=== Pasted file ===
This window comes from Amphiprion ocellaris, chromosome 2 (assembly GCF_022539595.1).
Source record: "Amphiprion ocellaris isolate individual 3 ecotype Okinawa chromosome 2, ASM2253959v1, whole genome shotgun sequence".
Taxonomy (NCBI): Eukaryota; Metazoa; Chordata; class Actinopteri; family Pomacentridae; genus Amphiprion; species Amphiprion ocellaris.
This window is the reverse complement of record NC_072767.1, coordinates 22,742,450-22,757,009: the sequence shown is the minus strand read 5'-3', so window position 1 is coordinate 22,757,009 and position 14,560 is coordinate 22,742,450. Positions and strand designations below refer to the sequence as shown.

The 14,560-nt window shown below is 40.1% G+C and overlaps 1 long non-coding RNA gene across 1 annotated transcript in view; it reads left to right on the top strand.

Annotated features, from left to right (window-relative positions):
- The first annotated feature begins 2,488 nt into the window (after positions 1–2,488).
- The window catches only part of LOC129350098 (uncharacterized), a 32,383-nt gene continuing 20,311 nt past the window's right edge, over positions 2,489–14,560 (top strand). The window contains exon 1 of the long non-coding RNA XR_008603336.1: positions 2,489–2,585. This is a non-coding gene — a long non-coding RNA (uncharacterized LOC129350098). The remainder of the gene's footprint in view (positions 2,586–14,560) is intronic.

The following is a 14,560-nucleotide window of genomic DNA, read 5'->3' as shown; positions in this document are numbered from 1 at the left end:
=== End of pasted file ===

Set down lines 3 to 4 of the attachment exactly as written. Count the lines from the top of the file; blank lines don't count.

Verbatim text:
Taxonomy (NCBI): Eukaryota; Metazoa; Chordata; class Actinopteri; family Pomacentridae; genus Amphiprion; species Amphiprion ocellaris.
This window is the reverse complement of record NC_072767.1, coordinates 22,742,450-22,757,009: the sequence shown is the minus strand read 5'-3', so window position 1 is coordinate 22,757,009 and position 14,560 is coordinate 22,742,450. Positions and strand designations below refer to the sequence as shown.